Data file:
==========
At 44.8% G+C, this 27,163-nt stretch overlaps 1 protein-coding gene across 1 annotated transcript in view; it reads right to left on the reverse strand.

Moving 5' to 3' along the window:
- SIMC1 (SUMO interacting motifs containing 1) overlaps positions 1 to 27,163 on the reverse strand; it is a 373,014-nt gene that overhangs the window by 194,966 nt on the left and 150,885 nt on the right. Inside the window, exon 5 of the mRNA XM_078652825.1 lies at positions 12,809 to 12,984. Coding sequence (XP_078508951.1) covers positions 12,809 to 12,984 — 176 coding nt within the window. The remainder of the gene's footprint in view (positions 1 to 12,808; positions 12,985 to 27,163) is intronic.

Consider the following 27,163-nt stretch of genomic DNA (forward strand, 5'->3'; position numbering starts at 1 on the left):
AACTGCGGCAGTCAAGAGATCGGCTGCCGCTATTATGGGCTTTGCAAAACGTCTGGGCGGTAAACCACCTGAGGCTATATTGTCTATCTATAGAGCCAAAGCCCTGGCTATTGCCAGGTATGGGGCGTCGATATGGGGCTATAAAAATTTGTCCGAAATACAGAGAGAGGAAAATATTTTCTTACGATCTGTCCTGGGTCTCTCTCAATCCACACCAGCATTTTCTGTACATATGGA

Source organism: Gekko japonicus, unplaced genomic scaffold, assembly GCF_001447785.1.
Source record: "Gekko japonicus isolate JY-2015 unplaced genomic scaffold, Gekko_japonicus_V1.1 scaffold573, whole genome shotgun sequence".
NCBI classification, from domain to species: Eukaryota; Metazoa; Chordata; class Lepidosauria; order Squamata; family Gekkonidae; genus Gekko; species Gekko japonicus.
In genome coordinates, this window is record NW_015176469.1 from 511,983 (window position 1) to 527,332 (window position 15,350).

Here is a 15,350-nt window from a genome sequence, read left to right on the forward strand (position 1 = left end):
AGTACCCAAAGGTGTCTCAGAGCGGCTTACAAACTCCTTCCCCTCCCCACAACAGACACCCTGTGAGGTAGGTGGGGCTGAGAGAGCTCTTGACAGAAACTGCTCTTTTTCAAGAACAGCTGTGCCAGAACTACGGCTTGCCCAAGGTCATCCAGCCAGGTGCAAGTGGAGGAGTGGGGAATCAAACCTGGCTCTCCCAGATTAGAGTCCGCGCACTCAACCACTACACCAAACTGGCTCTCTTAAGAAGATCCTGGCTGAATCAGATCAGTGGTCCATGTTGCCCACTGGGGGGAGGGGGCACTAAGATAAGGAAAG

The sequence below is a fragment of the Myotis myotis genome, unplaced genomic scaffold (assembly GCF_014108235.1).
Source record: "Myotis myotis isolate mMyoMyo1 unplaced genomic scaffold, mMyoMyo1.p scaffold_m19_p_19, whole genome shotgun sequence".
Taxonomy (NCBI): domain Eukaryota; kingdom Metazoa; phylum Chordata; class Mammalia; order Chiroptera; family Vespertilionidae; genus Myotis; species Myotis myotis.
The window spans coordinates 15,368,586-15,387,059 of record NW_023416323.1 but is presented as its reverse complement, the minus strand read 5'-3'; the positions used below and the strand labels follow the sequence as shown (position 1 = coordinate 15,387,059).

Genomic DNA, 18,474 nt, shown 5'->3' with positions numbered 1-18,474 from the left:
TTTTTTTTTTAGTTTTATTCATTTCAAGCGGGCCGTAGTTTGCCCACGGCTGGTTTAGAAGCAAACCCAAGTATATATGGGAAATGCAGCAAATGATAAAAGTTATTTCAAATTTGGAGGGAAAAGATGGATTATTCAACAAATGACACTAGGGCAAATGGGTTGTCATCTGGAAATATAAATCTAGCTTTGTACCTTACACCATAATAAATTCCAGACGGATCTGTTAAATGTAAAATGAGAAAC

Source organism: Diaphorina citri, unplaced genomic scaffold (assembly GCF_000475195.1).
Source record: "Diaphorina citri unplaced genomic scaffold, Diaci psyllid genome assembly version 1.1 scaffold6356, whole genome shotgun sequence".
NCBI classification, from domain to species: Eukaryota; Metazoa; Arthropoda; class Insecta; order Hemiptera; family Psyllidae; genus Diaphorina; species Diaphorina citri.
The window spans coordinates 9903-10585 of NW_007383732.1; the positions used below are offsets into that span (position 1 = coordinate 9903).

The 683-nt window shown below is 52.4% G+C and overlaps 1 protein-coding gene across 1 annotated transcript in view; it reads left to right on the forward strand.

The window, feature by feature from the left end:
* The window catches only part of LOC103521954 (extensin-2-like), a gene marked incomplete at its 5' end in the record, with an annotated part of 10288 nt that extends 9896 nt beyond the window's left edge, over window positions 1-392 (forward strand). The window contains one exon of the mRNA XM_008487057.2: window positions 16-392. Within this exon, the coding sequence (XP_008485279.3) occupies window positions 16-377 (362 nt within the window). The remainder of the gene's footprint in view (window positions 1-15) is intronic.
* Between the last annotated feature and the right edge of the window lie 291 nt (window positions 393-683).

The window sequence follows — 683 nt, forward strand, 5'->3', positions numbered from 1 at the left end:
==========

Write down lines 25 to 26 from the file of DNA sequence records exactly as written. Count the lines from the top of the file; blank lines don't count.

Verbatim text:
* Between the last annotated feature and the right edge of the window lie 291 nt (window positions 393-683).

The window sequence follows — 683 nt, forward strand, 5'->3', positions numbered from 1 at the left end: